Weight distribution and cross weight (a.k.a. preload, bite, etc.) are helpful tools for tuning your suspension. Sadly, many racers misunderstand these properties. The following kitchen science example demonstrates how chassis weights and preload work.
Imagine that you take your kitchen table and place a bathroom scale under each leg. Now, stand exactly in the center of the kitchen table. If you are exactly in the center of the table, then all four scales will register the same weight.
Now, take half a step to the left. The left side scales will now show more weight than the right side scales. In this example the weight is distributed to the left. This is obvious because of your position on the table. But it is also evident from reading the scales.
From this position, move forward one half step. The left front scale will now register the most weight. This is logical due to your position on the table. Again, by reading the scales it's also possible to tell where you are standing on the table.
Just like positioning your weight on the table, your race car's weight will respond exactly the same. However, reading the scales to determine the weight location within the car is a little more complex than this kitchen table example.
Up to this point, all four table legs have been rigid. Suppose now that you were to place a spring under each table leg. And, just to make it a little more fun, suppose the bottom of each leg had a threaded collar resting on the top of the spring.
In essence, the table now has weight jacks just like the race car. Next imagine we place the scales under the springs. If all four springs were exactly identical and the threaded collars were adjusted to be the same height, and you stand in the middle of the table, then the scales would read no differently than prior to adding the springs (except for the additional weight of the springs and collars).
However, if you were to adjust the right front spring collar to slightly compress (preload) this spring, then the right front scale will register more weight. At the same time, the left rear scale will register slightly more weight. In this condition, the right rear and left front scales will register less weight, too.
In this example, if you were to add the weights registered by the left side scales you would find they were 50% of the total. Even though the weight at each corner changed in this example, the weight distribution remained unchanged because you are still standing in the middle of the table.
About this time, many racers give up on trying to understand weight distribution and cross weight. Fortunately, the Computerized Chassis Weights software keeps things simple by providing the important end results of many complex relationships.
IN THE REAL WORLD
So far, our modified kitchen table has responded exactly the same way your race car would respond for these same changes. In reality, your race car has suspension parts (A frames etc.) making it slightly more complicated, but, the physics is the same for both the racy kitchen table and your car.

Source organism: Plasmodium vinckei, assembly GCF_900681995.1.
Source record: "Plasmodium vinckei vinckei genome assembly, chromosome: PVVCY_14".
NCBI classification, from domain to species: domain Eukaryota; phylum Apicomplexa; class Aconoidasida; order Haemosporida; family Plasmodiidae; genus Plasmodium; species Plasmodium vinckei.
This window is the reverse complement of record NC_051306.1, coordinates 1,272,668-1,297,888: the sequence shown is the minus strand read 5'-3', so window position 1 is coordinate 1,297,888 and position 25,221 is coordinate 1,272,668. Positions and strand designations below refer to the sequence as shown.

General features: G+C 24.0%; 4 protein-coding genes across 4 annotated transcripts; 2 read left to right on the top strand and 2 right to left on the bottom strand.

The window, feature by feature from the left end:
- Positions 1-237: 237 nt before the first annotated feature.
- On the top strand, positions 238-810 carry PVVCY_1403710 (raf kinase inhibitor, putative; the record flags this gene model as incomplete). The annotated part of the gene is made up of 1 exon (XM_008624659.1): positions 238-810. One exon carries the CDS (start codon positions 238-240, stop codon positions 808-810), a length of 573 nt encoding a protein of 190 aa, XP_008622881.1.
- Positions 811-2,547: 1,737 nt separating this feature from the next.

With no preload, the weight distribution is clearly understood just by reading the scales. With uniform weight distribution the prelaod can also be understood by simply reading the scales. But, throw in a mix of preload (cross weight) and non uniform weight distribution and you have scale readings that are no longer clear indications of these kitchen table examples.
CROSS WEIGHT; RACING'S VOO DOO
Simply adding the scaled weights from diagonal corners of the car tells you little about the race car. By the time you factor in different spring rates, sway bar rates and motion ratio, different spring locations, different wheel offsets and rear axle offset, the cross weight is not much more than Voo Doo. Preload, however, is a real and scientific aspect of your race car.
Preload is also a good diagnostic tool for selecting springs on short track cars. This is where the Computerized Chassis Weights software is a major help in tuning your chassis.
When reviewing your Computerized Chassis Weights software, if you find a preload greater than 40 to 50 pounds, then you could benefit from a spring change. Some people have found preload in excess of 300 pounds.
If the software shows excessive preload in the right front and left rear, then you should interpret this as the car needing a larger front sway bar. If your car does not have a sway bar, without this software you would never know whether you could benefit from a sway bar (even on dirt tracks).
Another benefit from using the Computerized Chassis Weights software is if you find excessive preload in the right rear and left front corners. In this situation your race car could be improved by using stiffer rear springs.
PUTTING IT ALL TOGETHER
Historically, advantages in racing were hard to find. Now, you can find advantages in preload by simple using the Computerized Chassis Weights.
Hundreds have been sold! So, it's very likely the winners at your track already have this advantage. Don't miss yours! Order today and get the full benefit from weight distribution, preload, and more!
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